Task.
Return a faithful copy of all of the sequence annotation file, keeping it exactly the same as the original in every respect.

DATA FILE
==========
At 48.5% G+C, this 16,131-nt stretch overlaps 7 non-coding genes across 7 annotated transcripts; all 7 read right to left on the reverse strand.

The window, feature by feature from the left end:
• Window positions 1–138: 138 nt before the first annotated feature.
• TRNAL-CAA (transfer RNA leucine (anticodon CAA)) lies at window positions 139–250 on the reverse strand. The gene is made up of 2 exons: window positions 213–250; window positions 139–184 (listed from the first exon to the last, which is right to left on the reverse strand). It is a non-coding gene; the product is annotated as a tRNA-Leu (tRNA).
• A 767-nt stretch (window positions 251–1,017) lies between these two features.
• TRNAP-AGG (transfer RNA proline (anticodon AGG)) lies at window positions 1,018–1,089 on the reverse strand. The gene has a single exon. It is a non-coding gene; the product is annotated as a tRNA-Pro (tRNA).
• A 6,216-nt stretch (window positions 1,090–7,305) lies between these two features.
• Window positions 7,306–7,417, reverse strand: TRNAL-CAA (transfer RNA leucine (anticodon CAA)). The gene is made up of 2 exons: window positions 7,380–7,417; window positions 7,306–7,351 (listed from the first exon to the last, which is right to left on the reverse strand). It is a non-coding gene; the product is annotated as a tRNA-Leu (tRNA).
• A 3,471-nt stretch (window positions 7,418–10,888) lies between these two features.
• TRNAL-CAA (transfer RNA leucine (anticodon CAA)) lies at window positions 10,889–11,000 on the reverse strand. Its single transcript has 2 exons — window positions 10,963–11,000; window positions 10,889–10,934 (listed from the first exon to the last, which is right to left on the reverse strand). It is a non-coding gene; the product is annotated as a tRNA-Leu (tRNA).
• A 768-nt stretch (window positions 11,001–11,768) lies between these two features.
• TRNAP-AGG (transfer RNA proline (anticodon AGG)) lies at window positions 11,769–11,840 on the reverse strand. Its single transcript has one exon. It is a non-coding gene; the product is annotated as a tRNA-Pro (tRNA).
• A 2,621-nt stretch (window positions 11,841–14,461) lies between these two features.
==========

At 48.5% G+C, this 16,131-nt stretch overlaps 7 non-coding genes across 7 annotated transcripts; all 7 read right to left on the reverse strand.

The window, feature by feature from the left end:
• Window positions 1–138: 138 nt before the first annotated feature.
• TRNAL-CAA (transfer RNA leucine (anticodon CAA)) lies at window positions 139–250 on the reverse strand. The gene is made up of 2 exons: window positions 213–250; window positions 139–184 (listed from the first exon to the last, which is right to left on the reverse strand). It is a non-coding gene; the product is annotated as a tRNA-Leu (tRNA).
• A 767-nt stretch (window positions 251–1,017) lies between these two features.
• TRNAP-AGG (transfer RNA proline (anticodon AGG)) lies at window positions 1,018–1,089 on the reverse strand. The gene has a single exon. It is a non-coding gene; the product is annotated as a tRNA-Pro (tRNA).
• A 6,216-nt stretch (window positions 1,090–7,305) lies between these two features.
• Window positions 7,306–7,417, reverse strand: TRNAL-CAA (transfer RNA leucine (anticodon CAA)). The gene is made up of 2 exons: window positions 7,380–7,417; window positions 7,306–7,351 (listed from the first exon to the last, which is right to left on the reverse strand). It is a non-coding gene; the product is annotated as a tRNA-Leu (tRNA).
• A 3,471-nt stretch (window positions 7,418–10,888) lies between these two features.
• TRNAL-CAA (transfer RNA leucine (anticodon CAA)) lies at window positions 10,889–11,000 on the reverse strand. Its single transcript has 2 exons — window positions 10,963–11,000; window positions 10,889–10,934 (listed from the first exon to the last, which is right to left on the reverse strand). It is a non-coding gene; the product is annotated as a tRNA-Leu (tRNA).
• A 768-nt stretch (window positions 11,001–11,768) lies between these two features.
• TRNAP-AGG (transfer RNA proline (anticodon AGG)) lies at window positions 11,769–11,840 on the reverse strand. Its single transcript has one exon. It is a non-coding gene; the product is annotated as a tRNA-Pro (tRNA).
• A 2,621-nt stretch (window positions 11,841–14,461) lies between these two features.